Even though AFSCs' capability of in vitro differentiation into cell lineages from all three germ layers shows great promise, much work remains to be done. One area of chief importance is the further assessment of AFSCs' immune properties. Hugely beneficial to future applications is AFMSCs' low immunogenicity; studies have observed AFMSCs expressing several immunosuppressive factors such as HLA-G and CD59 (protectin), resulting in a notable resistance to rejection. [8] Unlike the HLA-A and HLA-B genes, HLA-G is expressed in the placenta, playing an essential role in immune tolerance during pregnancy. [8] CD59 impedes the complement attack complex and prevents the complement system from damaging cells by binding C5b678 and inhibiting C9 from binding and polymerizing. [8] Other recent studies have made apparent AFMSCs' immunomodulatory properties, which render the cells capable of inhibiting T lymphocyte proliferation. [8] In another study, late-passage AFSC cultures displayed an increase in the population of CD105+ cells compared to that of early-passage cultures. [9] Two reasons that AFSCs have been suggested to represent cells of mesenchymal precursor lineage include the fact that CD105 is an established mesenchymal marker and that long-term culture conditions can give rise to mesenchymal cell growth. According to recent in vitro analysis, lymphocyte proliferation is regulated by AFSCs in different ways according to the gestational age (i.e., AFSCs obtained from the first, second, or third trimester). [10] The most efficient inhibition of T and natural killer cell proliferation was seen with first-trimester AFSCs, whereas second- and third-trimester AFSCs were less effective in this respect. [10] Furthermore, B cell proliferation could only be suppressed by inflammatory-primed second-trimester AFSCs. [10]

As documented in the previous studies, the properties of AFSCs vary from donor to donor in addition to maintaining common characteristics of both embryonic and adult stem cells. [11] Furthermore, the differentiation capacity of AFMSC preparations is not influenced by the protein expression of cells initially found in AFMSCs (PMID: 25608581). An alternate technique of inducing pluripotency could be provided by the ectopic expression of Oct-4 in hAFMSCs, [12] whereas SOX9's selective expression and Wnt signaling induction may be used in conjunction to differentiate cells to neurons and promote neurogenesis, respectively. [13],[14] Nonetheless, before any of these methods can be put into practice, an appropriate cryopreservation protocol such as the slow-freezing solution must be identified and tested. [15] In one study, a feeder layer derived from inner stem cells was used in order to direct AFSCs to differentiate into neurons with characteristics of functionality. [16] This study also revealed an important connection between the triggering of neurogenesis and the Wnt signaling pathway. [16] Taking these many practical qualities into consideration, it is clear that AFSCs will serve a very important role in cell transplantation strategies for stroke therapy.

  Transplantation Studies Using Amniotic Fluid Stem Cells for Stroke Therapy Top

Accounting for about one in every 19 deaths, stroke is the fourth leading cause of death among adults in the United States as of 2010. [17] Intravenous recombinant tissue plasminogen activator, a thrombolytic, is currently the only nationally approved treatment for acute ischemic stroke. Unfortunately, this treatment must be administered within a short 3-h window after symptom onset in order to be effective. Thrombolytic therapy administered after stroke has resulted in a significant reduction in the number of deaths and individuals requiring assistance with daily activities. [18] However, the risk of death within the first 7-10 days, the occurrence of intracranial hemorrhaging, and the likelihood of death at a 3-6 month follow-up are all amplified by this treatment. [18] The intravenous delivery of bone marrow- and perinatal-derived cells may serve as a possible first week therapeutic intervention during the restorative phase. [19] These cells are able to translocate to areas of tissue injury and target brain remodeling. [19] Stroke is a time-sensitive acute injury; the brain may respond better to this model of transplantation in comparison to other organs or system diseases characterized by ongoing degenerative processes or immunological attacks. [20]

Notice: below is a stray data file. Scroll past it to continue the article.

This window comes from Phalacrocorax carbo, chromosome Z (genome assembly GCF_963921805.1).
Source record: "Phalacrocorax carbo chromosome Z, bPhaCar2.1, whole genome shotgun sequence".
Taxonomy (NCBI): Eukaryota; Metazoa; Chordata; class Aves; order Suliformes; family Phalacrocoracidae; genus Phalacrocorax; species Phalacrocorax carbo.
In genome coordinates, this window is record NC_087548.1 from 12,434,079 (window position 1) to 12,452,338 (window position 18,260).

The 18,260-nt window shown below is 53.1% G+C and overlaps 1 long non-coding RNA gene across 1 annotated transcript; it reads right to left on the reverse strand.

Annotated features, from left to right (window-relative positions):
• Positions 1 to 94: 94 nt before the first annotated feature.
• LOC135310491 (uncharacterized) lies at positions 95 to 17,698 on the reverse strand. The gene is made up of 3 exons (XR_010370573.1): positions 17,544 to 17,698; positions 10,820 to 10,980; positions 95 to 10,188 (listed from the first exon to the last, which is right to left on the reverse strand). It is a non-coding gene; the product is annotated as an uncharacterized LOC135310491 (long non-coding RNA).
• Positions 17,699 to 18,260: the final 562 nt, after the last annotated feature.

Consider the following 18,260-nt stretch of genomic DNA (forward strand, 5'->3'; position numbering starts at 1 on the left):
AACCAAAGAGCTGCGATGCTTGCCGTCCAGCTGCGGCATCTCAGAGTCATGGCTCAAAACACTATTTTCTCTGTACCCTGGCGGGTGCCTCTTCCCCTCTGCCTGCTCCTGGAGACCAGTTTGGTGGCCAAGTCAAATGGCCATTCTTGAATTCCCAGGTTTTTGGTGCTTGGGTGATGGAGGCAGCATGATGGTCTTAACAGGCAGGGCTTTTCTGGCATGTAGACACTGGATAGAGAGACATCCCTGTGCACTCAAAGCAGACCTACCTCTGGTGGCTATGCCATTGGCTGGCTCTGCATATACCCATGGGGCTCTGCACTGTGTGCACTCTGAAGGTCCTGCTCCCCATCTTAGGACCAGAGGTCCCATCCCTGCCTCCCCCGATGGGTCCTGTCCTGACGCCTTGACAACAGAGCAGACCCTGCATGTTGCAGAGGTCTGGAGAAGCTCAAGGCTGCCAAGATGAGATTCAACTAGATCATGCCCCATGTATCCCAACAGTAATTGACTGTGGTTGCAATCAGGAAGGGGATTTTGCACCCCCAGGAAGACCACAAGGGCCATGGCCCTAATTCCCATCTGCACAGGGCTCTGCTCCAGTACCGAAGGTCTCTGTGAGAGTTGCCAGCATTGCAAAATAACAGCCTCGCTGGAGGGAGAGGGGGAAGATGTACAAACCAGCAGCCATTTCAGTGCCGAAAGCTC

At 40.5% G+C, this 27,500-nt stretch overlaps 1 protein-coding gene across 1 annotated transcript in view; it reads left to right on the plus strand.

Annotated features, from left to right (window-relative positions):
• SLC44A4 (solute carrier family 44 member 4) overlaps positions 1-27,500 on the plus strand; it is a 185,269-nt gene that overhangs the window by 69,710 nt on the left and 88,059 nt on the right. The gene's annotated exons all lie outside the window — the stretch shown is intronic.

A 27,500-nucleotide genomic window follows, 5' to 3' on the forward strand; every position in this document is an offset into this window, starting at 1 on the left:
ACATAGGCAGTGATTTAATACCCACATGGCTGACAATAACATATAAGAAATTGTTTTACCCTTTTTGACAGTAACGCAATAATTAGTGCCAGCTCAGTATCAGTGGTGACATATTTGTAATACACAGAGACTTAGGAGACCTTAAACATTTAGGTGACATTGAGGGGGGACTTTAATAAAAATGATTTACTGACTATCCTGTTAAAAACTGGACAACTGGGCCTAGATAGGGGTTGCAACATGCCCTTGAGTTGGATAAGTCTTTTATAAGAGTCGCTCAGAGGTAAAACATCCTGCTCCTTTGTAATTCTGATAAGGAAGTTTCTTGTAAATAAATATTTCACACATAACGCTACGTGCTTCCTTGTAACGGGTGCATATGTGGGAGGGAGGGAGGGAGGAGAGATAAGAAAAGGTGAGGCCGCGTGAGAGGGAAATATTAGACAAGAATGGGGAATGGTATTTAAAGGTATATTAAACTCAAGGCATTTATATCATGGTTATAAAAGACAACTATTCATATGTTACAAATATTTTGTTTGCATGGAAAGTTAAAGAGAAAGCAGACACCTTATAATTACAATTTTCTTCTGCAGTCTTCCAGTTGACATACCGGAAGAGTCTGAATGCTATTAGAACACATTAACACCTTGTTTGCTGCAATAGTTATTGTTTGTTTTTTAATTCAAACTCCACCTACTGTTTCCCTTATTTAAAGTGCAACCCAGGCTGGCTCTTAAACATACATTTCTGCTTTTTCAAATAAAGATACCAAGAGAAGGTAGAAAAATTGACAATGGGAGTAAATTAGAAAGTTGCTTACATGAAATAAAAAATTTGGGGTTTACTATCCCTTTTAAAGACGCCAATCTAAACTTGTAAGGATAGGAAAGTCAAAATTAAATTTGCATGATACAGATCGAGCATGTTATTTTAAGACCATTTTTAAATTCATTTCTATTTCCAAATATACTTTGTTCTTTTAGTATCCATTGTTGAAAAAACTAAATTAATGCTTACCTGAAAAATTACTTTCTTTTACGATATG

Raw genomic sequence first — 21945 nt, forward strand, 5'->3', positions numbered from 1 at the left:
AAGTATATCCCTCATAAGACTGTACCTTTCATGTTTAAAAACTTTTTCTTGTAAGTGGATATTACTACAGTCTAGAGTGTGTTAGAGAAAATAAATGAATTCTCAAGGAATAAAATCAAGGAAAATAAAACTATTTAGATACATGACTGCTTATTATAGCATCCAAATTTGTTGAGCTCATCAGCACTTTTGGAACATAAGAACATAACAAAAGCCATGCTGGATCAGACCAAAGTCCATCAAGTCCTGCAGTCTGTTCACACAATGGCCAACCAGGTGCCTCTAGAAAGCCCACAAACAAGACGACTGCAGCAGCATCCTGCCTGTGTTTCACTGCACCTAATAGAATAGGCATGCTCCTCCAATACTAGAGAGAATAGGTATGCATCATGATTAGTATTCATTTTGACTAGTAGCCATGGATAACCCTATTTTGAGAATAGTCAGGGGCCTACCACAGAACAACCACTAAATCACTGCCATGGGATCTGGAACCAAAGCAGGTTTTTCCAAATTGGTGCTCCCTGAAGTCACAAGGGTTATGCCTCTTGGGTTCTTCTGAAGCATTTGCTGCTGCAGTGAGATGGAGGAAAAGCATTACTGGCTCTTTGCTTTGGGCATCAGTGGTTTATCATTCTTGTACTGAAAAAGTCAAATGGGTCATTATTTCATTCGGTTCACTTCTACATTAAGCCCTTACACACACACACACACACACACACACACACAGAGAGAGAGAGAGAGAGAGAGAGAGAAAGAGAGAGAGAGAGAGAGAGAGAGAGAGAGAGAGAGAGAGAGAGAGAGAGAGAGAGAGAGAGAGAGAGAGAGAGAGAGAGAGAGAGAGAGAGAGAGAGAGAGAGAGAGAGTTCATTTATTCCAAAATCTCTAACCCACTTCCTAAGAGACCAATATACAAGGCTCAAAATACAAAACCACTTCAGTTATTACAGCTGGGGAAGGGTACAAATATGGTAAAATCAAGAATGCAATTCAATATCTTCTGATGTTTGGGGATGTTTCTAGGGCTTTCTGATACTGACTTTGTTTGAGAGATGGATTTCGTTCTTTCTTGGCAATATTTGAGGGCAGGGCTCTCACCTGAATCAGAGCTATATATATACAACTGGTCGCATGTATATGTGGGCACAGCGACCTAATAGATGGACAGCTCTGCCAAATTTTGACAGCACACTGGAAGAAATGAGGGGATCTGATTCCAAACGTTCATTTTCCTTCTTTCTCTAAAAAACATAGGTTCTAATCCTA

An ectodermal cell lineage serves as the source for developing neurons. Previous research has shown the ability of AFSCs to differentiate along a neurogenic pathway. [21],[22] Transplantation of AFSC-derived cells has been explored in the treatment of several neurological disorders such as Parkinson's disease, Alzheimer's disease, amyotrophic lateral sclerosis (ALS), spinal cord injury, and several others [7],[23],[24],[25],[26] but there is markedly less work focused on using these cells as a source for transplantation in stroke. The concept of poststroke AFSC transplantation is driven by the objectives of contributing to functional improvement and promoting restorative mechanisms such as neurogenesis, angiogenesis, and immunomodulation. [20]

A novel study on mice examined the utilization of AFSCs for focal cerebral ischemia-reperfusion injury and its resulting behavioral effects. [27] In this study, injury was induced by 60 min of middle cerebral artery occlusion followed by a 7-day reperfusion phase. Intracerebroventricular delivery of AFSCs resulted in a noticeable reduction in neurological sequelae and behavioral deficits. Furthermore, the study indicated that embryonic neuronal stem cells, which typically carry ethical concerns, are comparable in terms of benefits when compared to the less controversial AFSCs. [27] It should also be noted that the intravenous delivery of AFSCs, which is significantly less invasive than intracerebroventricular delivery, offers a similar level of efficacy in regenerative injury treatment. [25] Although the blood-brain barrier may limit the effectiveness of cells delivered intravenously in some cases, the potential of this transplantation method should nonetheless be further explored.